When the time arrived for Elizabeth to have her child
she gave birth to a son.
Her neighbors and relatives heard
that the Lord had shown his great mercy toward her,
and they rejoiced with her.
When they came on the eighth day to circumcise the child,
they were going to call him Zechariah after his father,
but his mother said in reply,
“No. He will be called John.”
But they answered her,
“There is no one among your relatives who has this name.”
So they made signs, asking his father what he wished him to be called.
He asked for a tablet and wrote, “John is his name,”
and all were amazed.
Immediately his mouth was opened, his tongue freed,
and he spoke blessing God.
Then fear came upon all their neighbors,
and all these matters were discussed
throughout the hill country of Judea.
All who heard these things took them to heart, saying,
“What, then, will this child be?
For surely the hand of the Lord was with him.”
1:59. Circumcision was a rite established by God under the Old Covenant to mark out those who belonged to his chosen people: he commanded Abraham to institute circumcision as a sign of the Covenant he had made with him and all his descendants (cf. Gen 17:10–14), prescribing that it should be done on the eighth day after birth. The rite was performed either at home or in the synagogue, and, in addition to the actual circumcision, the ceremony included prayers and the naming of the child. With the institution of Christian Baptism the commandment to circumcise ceased to apply. At the Council of Jerusalem (cf. Acts 15:1ff), the apostles definitively declared that those entering the Church had no need to be circumcised.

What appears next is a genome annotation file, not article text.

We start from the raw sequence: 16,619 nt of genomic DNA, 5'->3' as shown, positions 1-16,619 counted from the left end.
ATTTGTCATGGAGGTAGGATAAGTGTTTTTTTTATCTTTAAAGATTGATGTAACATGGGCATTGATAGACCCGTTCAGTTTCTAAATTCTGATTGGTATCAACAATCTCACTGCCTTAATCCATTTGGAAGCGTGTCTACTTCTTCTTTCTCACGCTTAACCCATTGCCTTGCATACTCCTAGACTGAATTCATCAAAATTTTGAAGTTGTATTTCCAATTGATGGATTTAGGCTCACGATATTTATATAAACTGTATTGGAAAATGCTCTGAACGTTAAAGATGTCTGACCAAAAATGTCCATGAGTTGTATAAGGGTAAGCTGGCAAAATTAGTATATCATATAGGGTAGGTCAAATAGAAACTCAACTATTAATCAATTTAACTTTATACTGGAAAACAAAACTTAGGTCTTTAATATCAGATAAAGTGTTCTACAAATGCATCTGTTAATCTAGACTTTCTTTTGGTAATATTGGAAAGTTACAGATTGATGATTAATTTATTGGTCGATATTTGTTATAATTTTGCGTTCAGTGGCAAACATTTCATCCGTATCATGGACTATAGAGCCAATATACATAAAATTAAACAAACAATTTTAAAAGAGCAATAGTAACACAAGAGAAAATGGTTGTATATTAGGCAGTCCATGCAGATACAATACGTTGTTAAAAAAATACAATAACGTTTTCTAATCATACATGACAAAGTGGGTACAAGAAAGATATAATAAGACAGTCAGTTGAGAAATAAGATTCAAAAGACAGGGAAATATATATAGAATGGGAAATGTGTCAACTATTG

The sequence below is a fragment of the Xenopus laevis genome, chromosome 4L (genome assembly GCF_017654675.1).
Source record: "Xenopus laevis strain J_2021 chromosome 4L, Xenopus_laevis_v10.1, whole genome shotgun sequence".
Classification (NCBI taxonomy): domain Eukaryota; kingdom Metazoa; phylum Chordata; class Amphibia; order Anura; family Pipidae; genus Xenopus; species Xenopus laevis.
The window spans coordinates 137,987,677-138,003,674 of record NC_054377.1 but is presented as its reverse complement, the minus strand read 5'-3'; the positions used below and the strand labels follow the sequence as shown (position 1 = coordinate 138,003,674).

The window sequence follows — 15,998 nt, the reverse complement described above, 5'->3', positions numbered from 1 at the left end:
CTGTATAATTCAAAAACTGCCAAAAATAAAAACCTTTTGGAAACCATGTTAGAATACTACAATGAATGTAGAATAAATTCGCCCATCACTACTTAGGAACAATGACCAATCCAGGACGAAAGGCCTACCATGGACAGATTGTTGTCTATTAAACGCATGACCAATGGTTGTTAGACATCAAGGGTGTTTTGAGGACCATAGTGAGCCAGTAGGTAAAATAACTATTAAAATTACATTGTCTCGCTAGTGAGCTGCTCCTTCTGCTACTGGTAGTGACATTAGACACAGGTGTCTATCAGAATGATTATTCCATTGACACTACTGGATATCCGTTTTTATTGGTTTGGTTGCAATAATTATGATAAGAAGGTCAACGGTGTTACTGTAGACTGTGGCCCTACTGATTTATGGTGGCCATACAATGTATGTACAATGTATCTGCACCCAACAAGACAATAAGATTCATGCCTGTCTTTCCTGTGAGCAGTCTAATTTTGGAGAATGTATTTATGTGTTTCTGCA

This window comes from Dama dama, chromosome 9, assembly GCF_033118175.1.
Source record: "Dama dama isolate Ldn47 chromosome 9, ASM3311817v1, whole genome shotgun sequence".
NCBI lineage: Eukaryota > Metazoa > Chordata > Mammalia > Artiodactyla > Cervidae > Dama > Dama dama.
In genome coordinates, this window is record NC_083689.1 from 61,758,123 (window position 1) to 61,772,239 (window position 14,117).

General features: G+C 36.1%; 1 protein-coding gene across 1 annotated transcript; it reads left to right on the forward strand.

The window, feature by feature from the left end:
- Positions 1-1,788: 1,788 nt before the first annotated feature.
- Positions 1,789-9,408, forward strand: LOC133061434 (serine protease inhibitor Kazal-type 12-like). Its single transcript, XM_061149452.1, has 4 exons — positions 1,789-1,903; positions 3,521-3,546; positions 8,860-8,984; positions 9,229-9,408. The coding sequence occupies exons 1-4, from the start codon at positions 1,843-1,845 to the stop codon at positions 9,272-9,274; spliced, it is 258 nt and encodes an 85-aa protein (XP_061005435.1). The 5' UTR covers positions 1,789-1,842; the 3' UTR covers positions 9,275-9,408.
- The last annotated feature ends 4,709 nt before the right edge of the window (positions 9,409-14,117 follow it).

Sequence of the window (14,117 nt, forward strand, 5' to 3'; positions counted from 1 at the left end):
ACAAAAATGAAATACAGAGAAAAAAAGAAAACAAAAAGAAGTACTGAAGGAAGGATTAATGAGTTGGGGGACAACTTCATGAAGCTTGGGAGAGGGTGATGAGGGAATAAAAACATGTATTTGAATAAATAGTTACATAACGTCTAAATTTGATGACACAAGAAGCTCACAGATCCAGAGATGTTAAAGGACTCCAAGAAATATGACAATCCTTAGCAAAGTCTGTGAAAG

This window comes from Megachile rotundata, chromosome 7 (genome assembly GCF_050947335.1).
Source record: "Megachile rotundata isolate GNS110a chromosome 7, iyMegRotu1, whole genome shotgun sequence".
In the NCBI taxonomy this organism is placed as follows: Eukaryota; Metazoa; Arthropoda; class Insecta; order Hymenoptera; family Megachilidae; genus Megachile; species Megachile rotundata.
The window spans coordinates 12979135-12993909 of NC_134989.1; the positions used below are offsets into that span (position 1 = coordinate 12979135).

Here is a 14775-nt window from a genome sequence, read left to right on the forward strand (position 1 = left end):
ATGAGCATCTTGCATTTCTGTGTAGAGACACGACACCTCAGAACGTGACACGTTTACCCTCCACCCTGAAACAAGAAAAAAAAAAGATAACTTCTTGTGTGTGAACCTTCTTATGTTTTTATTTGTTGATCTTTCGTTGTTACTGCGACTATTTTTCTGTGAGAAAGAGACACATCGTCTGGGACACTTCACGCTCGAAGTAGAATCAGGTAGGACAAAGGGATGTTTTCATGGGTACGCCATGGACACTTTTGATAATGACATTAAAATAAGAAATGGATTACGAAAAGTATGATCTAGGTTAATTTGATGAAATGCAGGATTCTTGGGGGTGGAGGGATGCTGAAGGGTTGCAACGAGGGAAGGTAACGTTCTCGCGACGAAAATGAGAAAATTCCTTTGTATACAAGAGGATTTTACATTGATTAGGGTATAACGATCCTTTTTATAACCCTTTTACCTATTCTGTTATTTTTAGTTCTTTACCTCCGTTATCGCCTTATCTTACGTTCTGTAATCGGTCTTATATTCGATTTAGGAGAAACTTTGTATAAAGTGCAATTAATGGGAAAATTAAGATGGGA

1:60–63. By naming the child John, Zechariah complies with the instructions God sent him through the angel (cf. Lk 1:13).
1:64. This miraculous event fulfils the prophecy the angel Gabriel made to Zechariah when he announced the conception and birth of the Baptist (Lk 1:19–20). St Ambrose observes: “With good reason was his tongue loosed, because faith untied what had been tied by disbelief” (Expositio Evangelii sec. Lucam, in loc.).
Today’s Gospel reflects on the absolutely pivotal figure of John the Baptist. It’s fair to say that you cannot really understand Jesus without understanding John, which is precisely why all four evangelists tell the story of the Baptist as a kind of overture to the story of Jesus. John sums up Israel, and without the Israelite background, the story of Jesus becomes opaque.
The story of John’s birth brings his parents, Zechariah and Elizabeth, into focus. Both are strongly priestly personages. Elizabeth is a descendant of the family of Aaron, the first priest of Israel, and Zechariah was a practicing temple priest.
What’s important for our purposes is that John was of very priestly stock. So why, when we first hear of him in his adult life, is he out in the desert and not in the temple? Well, there was a long prophetic tradition that criticized the temple for its corruption. In John’s time, the temple was mired in very messy, vile, and violent politics. So what is he doing in the desert? He is offering what the temple ought to be offering but wasn’t, due to its corruption, namely, the forgiveness of sins.
– Bishop Robert Barron
May the virtues of faith, hope, and love go with you today – DV.
 Saint Luke’s Gospel, The Navarre Bible (Dublin; New York: Four Courts Press; Scepter Publishers, 2005), 39–40.